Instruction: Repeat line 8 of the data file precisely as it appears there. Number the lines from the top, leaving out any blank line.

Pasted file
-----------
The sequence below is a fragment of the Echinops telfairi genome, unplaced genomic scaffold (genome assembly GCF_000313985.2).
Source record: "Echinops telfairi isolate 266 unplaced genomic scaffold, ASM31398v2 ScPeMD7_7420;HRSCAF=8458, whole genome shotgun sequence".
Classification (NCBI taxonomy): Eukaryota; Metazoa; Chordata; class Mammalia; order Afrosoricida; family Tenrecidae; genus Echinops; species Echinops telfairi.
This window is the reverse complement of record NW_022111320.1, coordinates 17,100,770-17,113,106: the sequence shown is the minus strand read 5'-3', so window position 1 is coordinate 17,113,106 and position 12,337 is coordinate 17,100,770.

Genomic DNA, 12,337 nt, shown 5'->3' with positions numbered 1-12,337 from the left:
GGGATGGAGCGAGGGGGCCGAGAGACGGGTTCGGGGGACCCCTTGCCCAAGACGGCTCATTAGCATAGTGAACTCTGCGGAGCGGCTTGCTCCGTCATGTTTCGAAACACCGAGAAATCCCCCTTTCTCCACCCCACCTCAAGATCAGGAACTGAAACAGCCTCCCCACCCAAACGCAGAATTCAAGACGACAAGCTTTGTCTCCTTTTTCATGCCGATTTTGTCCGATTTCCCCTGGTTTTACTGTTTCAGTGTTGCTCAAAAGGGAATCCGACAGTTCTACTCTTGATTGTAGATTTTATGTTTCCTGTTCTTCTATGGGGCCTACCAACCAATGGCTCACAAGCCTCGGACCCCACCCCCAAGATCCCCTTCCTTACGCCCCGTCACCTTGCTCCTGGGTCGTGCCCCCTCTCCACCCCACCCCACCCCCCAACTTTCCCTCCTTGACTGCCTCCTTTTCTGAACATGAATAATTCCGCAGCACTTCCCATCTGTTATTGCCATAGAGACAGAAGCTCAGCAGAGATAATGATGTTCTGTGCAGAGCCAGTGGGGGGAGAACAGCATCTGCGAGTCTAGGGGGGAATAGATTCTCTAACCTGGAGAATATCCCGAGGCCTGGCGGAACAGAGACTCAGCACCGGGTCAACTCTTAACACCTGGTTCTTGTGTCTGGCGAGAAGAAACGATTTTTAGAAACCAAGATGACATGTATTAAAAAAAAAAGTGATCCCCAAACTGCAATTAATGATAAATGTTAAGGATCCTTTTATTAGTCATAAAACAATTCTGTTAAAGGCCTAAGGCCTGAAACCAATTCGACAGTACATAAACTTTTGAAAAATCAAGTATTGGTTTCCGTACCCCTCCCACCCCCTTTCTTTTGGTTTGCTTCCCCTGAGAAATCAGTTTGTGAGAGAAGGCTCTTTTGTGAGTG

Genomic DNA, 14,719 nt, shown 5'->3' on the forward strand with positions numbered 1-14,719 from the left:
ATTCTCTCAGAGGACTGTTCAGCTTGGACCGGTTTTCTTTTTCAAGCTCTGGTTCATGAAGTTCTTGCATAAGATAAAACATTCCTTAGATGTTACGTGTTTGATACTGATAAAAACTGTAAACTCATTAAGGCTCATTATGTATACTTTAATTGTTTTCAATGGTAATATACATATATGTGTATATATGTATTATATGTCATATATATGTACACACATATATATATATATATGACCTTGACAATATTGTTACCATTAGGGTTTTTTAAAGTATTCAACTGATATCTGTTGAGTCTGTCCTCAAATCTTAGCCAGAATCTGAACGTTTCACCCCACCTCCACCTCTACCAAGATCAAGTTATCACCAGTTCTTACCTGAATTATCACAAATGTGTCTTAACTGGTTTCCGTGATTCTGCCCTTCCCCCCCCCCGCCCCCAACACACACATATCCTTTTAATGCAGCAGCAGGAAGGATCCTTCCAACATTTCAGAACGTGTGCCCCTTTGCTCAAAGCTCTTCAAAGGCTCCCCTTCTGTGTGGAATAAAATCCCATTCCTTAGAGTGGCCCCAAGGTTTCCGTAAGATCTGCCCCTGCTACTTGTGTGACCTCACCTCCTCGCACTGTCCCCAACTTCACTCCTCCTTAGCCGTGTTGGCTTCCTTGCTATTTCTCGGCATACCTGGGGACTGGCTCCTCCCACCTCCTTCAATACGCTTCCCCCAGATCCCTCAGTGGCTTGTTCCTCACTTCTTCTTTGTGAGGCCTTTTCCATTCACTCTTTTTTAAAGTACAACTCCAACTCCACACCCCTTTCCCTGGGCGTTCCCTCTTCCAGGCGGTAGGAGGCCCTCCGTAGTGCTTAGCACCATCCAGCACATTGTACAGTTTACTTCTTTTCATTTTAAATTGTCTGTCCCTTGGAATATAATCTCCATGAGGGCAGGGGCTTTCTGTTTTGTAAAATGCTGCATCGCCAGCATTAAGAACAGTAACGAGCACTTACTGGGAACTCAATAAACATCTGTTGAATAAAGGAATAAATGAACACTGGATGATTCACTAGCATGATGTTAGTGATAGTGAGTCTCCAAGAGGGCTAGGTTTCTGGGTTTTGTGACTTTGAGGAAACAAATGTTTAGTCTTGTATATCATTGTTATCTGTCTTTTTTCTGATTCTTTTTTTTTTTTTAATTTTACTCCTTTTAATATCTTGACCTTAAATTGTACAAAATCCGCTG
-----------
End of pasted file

ATTCTCTCAGAGGACTGTTCAGCTTGGACCGGTTTTCTTTTTCAAGCTCTGGTTCATGAAGTTCTTGCATAAGATAAAACATTCCTTAGATGTTACGTGTTTGATACTGATAAAAACTGTAAACTCATTAAGGCTCATTATGTATACTTTAATTGTTTTCAATGGTAATATACATATATGTGTATATATGTATTATATGTCATATATATGTACACACATATATATATATATATGACCTTGACAATATTGTTACCATTAGGGTTTTTTAAAGTATTCAACTGATATCTGTTGAGTCTGTCCTCAAATCTTAGCCAGAATCTGAACGTTTCACCCCACCTCCACCTCTACCAAGATCAAGTTATCACCAGTTCTTACCTGAATTATCACAAATGTGTCTTAACTGGTTTCCGTGATTCTGCCCTTCCCCCCCCCCGCCCCCAACACACACATATCCTTTTAATGCAGCAGCAGGAAGGATCCTTCCAACATTTCAGAACGTGTGCCCCTTTGCTCAAAGCTCTTCAAAGGCTCCCCTTCTGTGTGGAATAAAATCCCATTCCTTAGAGTGGCCCCAAGGTTTCCGTAAGATCTGCCCCTGCTACTTGTGTGACCTCACCTCCTCGCACTGTCCCCAACTTCACTCCTCCTTAGCCGTGTTGGCTTCCTTGCTATTTCTCGGCATACCTGGGGACTGGCTCCTCCCACCTCCTTCAATACGCTTCCCCCAGATCCCTCAGTGGCTTGTTCCTCACTTCTTCTTTGTGAGGCCTTTTCCATTCACTCTTTTTTAAAGTACAACTCCAACTCCACACCCCTTTCCCTGGGCGTTCCCTCTTCCAGGCGGTAGGAGGCCCTCCGTAGTGCTTAGCACCATCCAGCACATTGTACAGTTTACTTCTTTTCATTTTAAATTGTCTGTCCCTTGGAATATAATCTCCATGAGGGCAGGGGCTTTCTGTTTTGTAAAATGCTGCATCGCCAGCATTAAGAACAGTAACGAGCACTTACTGGGAACTCAATAAACATCTGTTGAATAAAGGAATAAATGAACACTGGATGATTCACTAGCATGATGTTAGTGATAGTGAGTCTCCAAGAGGGCTAGGTTTCTGGGTTTTGTGACTTTGAGGAAACAAATGTTTAGTCTTGTATATCATTGTTATCTGTCTTTTTTCTGATTCTTTTTTTTTTTTTAATTTTACTCCTTTTAATATCTTGACCTTAAATTGTACAAAATCCGCTG